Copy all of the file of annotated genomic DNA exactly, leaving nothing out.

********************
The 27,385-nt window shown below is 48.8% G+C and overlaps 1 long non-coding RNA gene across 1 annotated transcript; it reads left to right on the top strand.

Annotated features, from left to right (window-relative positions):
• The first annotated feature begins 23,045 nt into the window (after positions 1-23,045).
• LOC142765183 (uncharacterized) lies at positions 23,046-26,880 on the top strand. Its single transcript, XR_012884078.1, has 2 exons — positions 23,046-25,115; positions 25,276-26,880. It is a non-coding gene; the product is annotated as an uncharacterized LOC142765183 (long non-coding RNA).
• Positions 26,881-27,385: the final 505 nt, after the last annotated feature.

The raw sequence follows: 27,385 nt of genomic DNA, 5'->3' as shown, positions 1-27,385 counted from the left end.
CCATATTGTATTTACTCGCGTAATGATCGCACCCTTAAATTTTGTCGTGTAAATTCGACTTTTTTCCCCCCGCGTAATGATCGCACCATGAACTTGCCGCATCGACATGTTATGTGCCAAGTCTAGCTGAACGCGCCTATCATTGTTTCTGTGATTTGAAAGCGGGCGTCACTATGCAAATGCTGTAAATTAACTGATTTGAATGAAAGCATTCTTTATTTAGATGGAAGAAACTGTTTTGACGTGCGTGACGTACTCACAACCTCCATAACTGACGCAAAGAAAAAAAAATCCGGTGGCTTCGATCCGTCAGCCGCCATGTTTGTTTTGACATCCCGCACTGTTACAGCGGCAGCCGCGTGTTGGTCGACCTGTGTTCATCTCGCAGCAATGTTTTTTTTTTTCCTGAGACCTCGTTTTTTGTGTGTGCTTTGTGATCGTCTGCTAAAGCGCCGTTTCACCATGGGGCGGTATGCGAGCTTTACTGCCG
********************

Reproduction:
The 27,385-nt window shown below is 48.8% G+C and overlaps 1 long non-coding RNA gene across 1 annotated transcript; it reads left to right on the top strand.

Annotated features, from left to right (window-relative positions):
• The first annotated feature begins 23,045 nt into the window (after positions 1-23,045).
• LOC142765183 (uncharacterized) lies at positions 23,046-26,880 on the top strand. Its single transcript, XR_012884078.1, has 2 exons — positions 23,046-25,115; positions 25,276-26,880. It is a non-coding gene; the product is annotated as an uncharacterized LOC142765183 (long non-coding RNA).
• Positions 26,881-27,385: the final 505 nt, after the last annotated feature.

The raw sequence follows: 27,385 nt of genomic DNA, 5'->3' as shown, positions 1-27,385 counted from the left end.
CCATATTGTATTTACTCGCGTAATGATCGCACCCTTAAATTTTGTCGTGTAAATTCGACTTTTTTCCCCCCGCGTAATGATCGCACCATGAACTTGCCGCATCGACATGTTATGTGCCAAGTCTAGCTGAACGCGCCTATCATTGTTTCTGTGATTTGAAAGCGGGCGTCACTATGCAAATGCTGTAAATTAACTGATTTGAATGAAAGCATTCTTTATTTAGATGGAAGAAACTGTTTTGACGTGCGTGACGTACTCACAACCTCCATAACTGACGCAAAGAAAAAAAAATCCGGTGGCTTCGATCCGTCAGCCGCCATGTTTGTTTTGACATCCCGCACTGTTACAGCGGCAGCCGCGTGTTGGTCGACCTGTGTTCATCTCGCAGCAATGTTTTTTTTTTTCCTGAGACCTCGTTTTTTGTGTGTGCTTTGTGATCGTCTGCTAAAGCGCCGTTTCACCATGGGGCGGTATGCGAGCTTTACTGCCG